BRUNEL, Isambard Kingdom, letters, autographs, documents, manuscripts

Home | Archive | Facsimiles | Forgeries | Back

Unless otherwise indicated the image is of the most significant part of the object

BRUNEL, Isambard Kingdom (1806-1859). Civil engineer.
Autograph Letter (third person) to Sir [James] Willoughby Gordon, 2 pages 8vo (old mounting strip to the reverse, not affecting the text), 18 Duke Street, 11 April 1836. Enquiring whether he has seen the line at Wormwood Scrubs and if it would be convenient to visit him in the afternoon.

In 1833, Brunel was appointed chief engineer of the Great Western Railway, and as his practice expanded, he established his design office at Duke St in 1835. After his marriage to Mary Horsley in 1836, the family lived in the rooms above. The design of the Great Western Railway linking Bristol to London took up much of Brunel's time and his proposed route met with some objections, notably from Eton College who were concerned that building the line would encourage the boys to 'seek the doubtful dissipations of London town.' The Great Western Railway Act was finally passed on 31 August 1835. Brunel's vision was that the Great Western route would ultimately link London with New York via Bristol, by train and steamship. The route he surveyed for the Company was designed to be as straight and as level as possible, to enable locomotives to achive maximum speeds. However, progress was slow and the costs escalated, partly because of the amount of land that needed to be purchased to implement his broad gauge railway.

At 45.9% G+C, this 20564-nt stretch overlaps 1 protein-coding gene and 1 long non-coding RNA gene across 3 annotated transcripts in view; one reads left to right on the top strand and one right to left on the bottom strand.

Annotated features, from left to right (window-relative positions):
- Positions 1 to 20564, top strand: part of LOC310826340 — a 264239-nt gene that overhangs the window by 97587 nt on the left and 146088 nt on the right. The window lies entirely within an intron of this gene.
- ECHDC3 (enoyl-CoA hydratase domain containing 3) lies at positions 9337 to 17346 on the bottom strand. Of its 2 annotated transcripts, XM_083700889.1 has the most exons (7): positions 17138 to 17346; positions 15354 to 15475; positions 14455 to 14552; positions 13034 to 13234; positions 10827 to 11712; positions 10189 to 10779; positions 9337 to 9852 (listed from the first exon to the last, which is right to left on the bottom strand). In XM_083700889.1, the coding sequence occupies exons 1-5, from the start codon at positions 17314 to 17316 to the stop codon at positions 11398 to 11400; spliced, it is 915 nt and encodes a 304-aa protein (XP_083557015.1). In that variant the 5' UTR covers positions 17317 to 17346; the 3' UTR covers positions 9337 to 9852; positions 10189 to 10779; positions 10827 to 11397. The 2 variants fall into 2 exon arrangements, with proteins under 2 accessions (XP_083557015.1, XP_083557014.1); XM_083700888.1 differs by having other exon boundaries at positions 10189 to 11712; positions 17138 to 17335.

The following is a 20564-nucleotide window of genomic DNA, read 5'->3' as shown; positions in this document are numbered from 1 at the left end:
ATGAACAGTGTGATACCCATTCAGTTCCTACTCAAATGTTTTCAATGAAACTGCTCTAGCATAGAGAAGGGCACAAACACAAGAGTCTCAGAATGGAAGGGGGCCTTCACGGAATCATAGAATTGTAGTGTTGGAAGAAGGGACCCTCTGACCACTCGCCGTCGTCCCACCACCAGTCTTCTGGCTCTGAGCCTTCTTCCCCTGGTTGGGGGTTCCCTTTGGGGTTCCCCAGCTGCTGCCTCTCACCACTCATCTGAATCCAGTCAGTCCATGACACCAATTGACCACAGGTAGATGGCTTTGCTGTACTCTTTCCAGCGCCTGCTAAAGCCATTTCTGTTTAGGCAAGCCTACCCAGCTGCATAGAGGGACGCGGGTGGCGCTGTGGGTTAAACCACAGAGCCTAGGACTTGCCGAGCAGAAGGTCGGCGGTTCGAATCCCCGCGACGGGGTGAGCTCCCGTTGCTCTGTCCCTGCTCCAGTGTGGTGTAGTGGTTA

Sir James Willoughby Gordon was a former army officer who was created a baronet in 1818. He had acquired an 80-year lease on a villa in 1809 in the grounds of the Royal Hospital, Chelsea. In his capacity as public secretary to Prince Frederick, Duke of York, he once hosted a dinner for Alexander I of Russia at Gordon House.
[No: 26404]

This is the archived description of an item that has already been sold. Please contact me by email if you would like any further information.